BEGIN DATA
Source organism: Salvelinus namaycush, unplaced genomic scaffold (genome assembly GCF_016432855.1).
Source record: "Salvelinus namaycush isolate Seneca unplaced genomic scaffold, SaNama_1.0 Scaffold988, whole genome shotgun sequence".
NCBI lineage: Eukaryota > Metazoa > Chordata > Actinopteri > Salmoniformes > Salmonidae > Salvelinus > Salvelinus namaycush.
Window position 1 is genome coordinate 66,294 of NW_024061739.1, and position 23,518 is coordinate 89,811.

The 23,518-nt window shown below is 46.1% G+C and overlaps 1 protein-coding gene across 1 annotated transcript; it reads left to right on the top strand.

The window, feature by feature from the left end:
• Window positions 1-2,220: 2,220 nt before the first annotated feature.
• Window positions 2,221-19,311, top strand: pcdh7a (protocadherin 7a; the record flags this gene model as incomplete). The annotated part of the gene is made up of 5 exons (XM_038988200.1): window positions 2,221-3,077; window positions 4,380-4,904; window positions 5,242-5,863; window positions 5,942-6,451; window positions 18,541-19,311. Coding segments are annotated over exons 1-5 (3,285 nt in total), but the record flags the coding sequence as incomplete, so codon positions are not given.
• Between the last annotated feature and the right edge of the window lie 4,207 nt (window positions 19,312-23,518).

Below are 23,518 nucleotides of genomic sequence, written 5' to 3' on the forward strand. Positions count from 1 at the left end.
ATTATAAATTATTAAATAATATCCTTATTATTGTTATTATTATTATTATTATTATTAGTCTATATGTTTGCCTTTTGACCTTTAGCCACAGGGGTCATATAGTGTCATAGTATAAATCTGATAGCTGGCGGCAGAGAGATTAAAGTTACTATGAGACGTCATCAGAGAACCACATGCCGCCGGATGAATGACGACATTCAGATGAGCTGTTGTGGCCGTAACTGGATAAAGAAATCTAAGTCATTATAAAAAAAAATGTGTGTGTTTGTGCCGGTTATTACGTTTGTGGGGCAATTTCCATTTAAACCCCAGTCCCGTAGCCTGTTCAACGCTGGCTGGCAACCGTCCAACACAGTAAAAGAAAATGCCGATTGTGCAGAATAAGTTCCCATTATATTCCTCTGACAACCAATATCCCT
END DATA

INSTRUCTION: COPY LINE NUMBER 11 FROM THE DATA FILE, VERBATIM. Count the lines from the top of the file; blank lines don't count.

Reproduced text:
ATTATAAATTATTAAATAATATCCTTATTATTGTTATTATTATTATTATTATTATTAGTCTATATGTTTGCCTTTTGACCTTTAGCCACAGGGGTCATATAGTGTCATAGTATAAATCTGATAGCTGGCGGCAGAGAGATTAAAGTTACTATGAGACGTCATCAGAGAACCACATGCCGCCGGATGAATGACGACATTCAGATGAGCTGTTGTGGCCGTAACTGGATAAAGAAATCTAAGTCATTATAAAAAAAAATGTGTGTGTTTGTGCCGGTTATTACGTTTGTGGGGCAATTTCCATTTAAACCCCAGTCCCGTAGCCTGTTCAACGCTGGCTGGCAACCGTCCAACACAGTAAAAGAAAATGCCGATTGTGCAGAATAAGTTCCCATTATATTCCTCTGACAACCAATATCCCT